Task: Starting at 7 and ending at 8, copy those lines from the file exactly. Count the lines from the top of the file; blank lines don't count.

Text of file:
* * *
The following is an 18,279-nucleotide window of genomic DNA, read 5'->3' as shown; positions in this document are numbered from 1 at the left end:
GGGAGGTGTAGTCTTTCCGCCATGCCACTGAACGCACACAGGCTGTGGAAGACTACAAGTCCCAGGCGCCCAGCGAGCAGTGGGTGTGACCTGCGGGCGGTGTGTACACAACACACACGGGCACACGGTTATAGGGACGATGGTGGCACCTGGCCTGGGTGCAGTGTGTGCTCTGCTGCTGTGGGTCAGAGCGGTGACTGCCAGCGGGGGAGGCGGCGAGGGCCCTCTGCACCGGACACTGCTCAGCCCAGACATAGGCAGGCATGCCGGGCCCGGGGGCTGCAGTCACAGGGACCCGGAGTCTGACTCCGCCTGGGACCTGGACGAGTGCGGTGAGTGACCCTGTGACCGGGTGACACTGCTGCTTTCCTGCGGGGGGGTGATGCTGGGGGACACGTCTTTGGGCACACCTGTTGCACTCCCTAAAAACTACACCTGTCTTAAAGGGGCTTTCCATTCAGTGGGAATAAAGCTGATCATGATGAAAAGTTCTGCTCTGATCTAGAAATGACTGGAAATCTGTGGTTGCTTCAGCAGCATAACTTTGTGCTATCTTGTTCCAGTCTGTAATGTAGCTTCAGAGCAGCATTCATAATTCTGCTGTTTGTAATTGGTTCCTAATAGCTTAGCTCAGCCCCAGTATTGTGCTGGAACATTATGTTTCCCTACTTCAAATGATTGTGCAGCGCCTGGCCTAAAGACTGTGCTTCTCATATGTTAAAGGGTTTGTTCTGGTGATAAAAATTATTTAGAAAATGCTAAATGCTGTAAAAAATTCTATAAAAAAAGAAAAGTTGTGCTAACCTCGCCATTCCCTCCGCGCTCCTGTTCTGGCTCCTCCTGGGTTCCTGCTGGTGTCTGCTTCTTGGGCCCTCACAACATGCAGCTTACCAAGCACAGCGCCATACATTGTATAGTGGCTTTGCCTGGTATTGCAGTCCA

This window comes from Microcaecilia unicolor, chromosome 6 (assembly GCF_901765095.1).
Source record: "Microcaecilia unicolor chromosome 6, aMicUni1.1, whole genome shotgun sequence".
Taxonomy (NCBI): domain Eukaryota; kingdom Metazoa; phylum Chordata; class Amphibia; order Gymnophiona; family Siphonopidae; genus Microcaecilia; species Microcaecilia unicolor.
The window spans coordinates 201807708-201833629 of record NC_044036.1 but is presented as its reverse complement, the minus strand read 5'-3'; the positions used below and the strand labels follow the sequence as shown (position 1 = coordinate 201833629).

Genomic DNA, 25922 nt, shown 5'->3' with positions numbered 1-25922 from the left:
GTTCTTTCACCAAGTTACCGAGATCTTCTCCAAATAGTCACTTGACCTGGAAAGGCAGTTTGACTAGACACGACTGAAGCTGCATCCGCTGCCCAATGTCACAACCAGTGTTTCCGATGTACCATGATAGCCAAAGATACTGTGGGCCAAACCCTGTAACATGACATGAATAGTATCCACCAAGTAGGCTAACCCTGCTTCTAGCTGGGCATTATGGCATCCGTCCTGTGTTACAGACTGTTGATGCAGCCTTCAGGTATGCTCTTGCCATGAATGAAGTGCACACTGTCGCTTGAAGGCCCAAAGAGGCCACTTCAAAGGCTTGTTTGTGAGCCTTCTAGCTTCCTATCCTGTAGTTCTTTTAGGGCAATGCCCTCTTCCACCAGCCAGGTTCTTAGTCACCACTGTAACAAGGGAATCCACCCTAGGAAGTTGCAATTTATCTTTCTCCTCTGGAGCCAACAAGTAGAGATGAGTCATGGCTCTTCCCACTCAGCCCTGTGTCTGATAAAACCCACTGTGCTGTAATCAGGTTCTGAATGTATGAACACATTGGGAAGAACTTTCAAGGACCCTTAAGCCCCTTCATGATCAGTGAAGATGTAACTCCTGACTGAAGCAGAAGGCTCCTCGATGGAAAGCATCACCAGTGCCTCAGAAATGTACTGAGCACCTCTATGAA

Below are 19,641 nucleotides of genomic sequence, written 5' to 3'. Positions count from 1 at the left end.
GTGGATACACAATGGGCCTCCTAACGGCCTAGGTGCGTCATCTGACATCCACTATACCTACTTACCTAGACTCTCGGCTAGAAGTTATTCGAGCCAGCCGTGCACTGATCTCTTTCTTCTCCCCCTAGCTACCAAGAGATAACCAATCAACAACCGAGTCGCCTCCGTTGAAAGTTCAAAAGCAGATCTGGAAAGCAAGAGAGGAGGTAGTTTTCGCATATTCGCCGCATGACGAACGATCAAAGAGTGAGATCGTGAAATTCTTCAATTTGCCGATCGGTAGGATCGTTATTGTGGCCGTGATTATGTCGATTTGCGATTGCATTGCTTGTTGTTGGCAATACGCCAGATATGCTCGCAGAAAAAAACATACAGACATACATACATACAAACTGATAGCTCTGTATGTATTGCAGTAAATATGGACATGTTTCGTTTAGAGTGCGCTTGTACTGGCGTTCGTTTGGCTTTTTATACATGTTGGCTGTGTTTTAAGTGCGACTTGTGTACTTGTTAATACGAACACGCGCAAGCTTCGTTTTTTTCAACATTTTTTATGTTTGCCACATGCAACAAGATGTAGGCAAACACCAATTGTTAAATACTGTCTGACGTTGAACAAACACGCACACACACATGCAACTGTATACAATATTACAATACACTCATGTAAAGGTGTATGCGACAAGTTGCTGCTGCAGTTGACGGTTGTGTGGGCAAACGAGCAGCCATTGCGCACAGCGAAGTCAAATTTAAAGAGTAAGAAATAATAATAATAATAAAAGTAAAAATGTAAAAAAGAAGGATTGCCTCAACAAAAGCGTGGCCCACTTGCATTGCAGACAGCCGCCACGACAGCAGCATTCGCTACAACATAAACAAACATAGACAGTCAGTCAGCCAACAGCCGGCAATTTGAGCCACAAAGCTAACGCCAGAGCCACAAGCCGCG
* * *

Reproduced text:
Genomic DNA, 25922 nt, shown 5'->3' with positions numbered 1-25922 from the left:
GTTCTTTCACCAAGTTACCGAGATCTTCTCCAAATAGTCACTTGACCTGGAAAGGCAGTTTGACTAGACACGACTGAAGCTGCATCCGCTGCCCAATGTCACAACCAGTGTTTCCGATGTACCATGATAGCCAAAGATACTGTGGGCCAAACCCTGTAACATGACATGAATAGTATCCACCAAGTAGGCTAACCCTGCTTCTAGCTGGGCATTATGGCATCCGTCCTGTGTTACAGACTGTTGATGCAGCCTTCAGGTATGCTCTTGCCATGAATGAAGTGCACACTGTCGCTTGAAGGCCCAAAGAGGCCACTTCAAAGGCTTGTTTGTGAGCCTTCTAGCTTCCTATCCTGTAGTTCTTTTAGGGCAATGCCCTCTTCCACCAGCCAGGTTCTTAGTCACCACTGTAACAAGGGAATCCACCCTAGGAAGTTGCAATTTATCTTTCTCCTCTGGAGCCAACAAGTAGAGATGAGTCATGGCTCTTCCCACTCAGCCCTGTGTCTGATAAAACCCACTGTGCTGTAATCAGGTTCTGAATGTATGAACACATTGGGAAGAACTTTCAAGGACCCTTAAGCCCCTTCATGATCAGTGAAGATGTAACTCCTGACTGAAGCAGAAGGCTCCTCGATGGAAAGCATCACCAGTGCCTCAGAAATGTACTGAGCACCTCTATGAA